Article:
In Solidarity With the Kurdish People, Artist Hito Steyerl Demands That Germany Stops Showing Her Work as Part of Cultural Diplomacy

The artist Hito Steyerl has denounced the German government for complicity in the plight of Kurdish people in Northern Syria. Steyerl says she does not want her work shown by Federal German institutions as part of its external cultural diplomacy until the government condemns Turkish aggression and its use of refugees as bargaining chips.

The activist-artist made her dramatic protest as Turkey threatens to resume its military campaign against Kurdish fighters in the Turkish-Syrian border region. Steyerl joined the actor and theater producer Anina Jendreyko, Kurdish filmmaker and musician Heja Netirk, and the political scientist Bilgin Ayata to present a poignant performance at Berlin’s Maxim Gorki Theater on Saturday, October 26. (The theater has posted a full video of the artistic protest online.)

Steyerl also criticized Germany’s role in the European Union’s pact with Turkey to control the number of refugees reaching Greece. The Turkish president is now planning to move nearly a million refugees, many of whom are Kurdish, from Turkey into a “safe zone” in Syria.

“Until the German state changes its position, I am demanding that federal state institutions stop showing my work held in their collections as part of its external cultural diplomacy,” Steyerl said in the presentation. “I am sick of my work being deployed to detract attention from the German state’s tacit agreement with displacement, ethnic cleansing, and warfare, and to lend it an aura of tolerance and inclusivity.”

Earlier this month, Turkey launched a military offensive in Northern Syria after the US withdrew its troops when US President Trump abruptly abandoned the Syrian Kurds, the US’s former ally in the fight against Islamic extremists.

Steyerl and the three other performers describe the situation as a war against the Kurdish people who reside in the region. They imply that the EU-Turkey refugee pact has left Europe vulnerable to intimidation, and that it is preventing sanctions against Turkey. The agreement, signed two years ago and brokered by the German chancellor Angela Merkel, means that Turkey has taken back migrants who reached Europe. In return, the EU pledged €6 billion ($6.6 billion) to Turkey to house refugees in camps.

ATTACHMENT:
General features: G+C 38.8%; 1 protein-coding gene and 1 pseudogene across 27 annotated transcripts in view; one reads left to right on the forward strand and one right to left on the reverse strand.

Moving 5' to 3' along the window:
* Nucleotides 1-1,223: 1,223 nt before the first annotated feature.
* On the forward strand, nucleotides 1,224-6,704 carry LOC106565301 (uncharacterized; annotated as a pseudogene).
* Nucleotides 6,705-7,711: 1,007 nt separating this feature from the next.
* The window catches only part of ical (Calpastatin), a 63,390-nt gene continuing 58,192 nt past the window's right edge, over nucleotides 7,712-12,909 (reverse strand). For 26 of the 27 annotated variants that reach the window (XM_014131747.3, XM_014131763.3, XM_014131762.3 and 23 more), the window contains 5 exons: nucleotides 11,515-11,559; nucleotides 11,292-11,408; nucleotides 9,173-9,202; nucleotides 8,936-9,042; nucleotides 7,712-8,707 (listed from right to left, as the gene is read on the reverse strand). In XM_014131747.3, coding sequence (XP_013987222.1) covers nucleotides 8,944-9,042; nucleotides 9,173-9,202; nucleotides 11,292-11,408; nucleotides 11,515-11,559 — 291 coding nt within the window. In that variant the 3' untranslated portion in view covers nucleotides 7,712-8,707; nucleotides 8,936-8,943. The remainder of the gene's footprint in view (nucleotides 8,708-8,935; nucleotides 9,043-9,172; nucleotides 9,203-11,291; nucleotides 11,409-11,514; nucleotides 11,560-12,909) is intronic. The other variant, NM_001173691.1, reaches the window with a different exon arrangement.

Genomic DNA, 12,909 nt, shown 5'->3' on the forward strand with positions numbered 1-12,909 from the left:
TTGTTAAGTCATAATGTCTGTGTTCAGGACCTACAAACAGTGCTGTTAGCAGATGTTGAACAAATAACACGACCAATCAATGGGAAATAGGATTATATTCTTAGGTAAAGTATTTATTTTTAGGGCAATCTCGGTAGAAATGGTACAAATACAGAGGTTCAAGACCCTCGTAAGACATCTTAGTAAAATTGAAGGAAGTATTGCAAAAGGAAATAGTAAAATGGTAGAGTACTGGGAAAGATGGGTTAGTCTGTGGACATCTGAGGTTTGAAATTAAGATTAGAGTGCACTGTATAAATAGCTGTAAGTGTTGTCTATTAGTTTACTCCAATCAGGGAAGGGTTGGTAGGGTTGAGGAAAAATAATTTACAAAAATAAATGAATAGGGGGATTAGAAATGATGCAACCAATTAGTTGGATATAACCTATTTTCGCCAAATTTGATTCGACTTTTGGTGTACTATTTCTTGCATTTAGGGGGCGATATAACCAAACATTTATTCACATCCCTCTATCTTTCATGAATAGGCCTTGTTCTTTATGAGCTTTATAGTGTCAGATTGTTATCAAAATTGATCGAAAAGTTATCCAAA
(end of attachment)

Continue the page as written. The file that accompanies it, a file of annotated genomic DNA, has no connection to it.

The 12-minute piece includes a speech and role-playing, and a poignant song forms its finale. The four women alternate between acting as refugees, German politicians, and themselves while moving between speaking German, Kurdish, and English. Called “Women for Rojava,” after the self-declared independent Kurdish region, the presentation is particularly scornful of Germany and Turkey’s mistreatment of refugees. It also condemns the German government’s involvement in propagating violence there, either by inaction or by the nation’s weapons trading.

Steyerl’s practice often includes commentary on corporate globalization, inequality, and surveillance capitalism. She has been vocal in protesting weapons manufacturers and has been a strong voice in the ongoing debate over whether corporations and individuals with unethical sources of funding should sponsor art initiatives.

The presentation was a part of the fourth Berlin Autumn Salon, which runs until November 17 at the Maxim-Gorki Theater in Berlin.

Note: An earlier version of this article incorrectly stated that Steyerl did not want to show her work in any German institutions that received federal funding. This has been updated.

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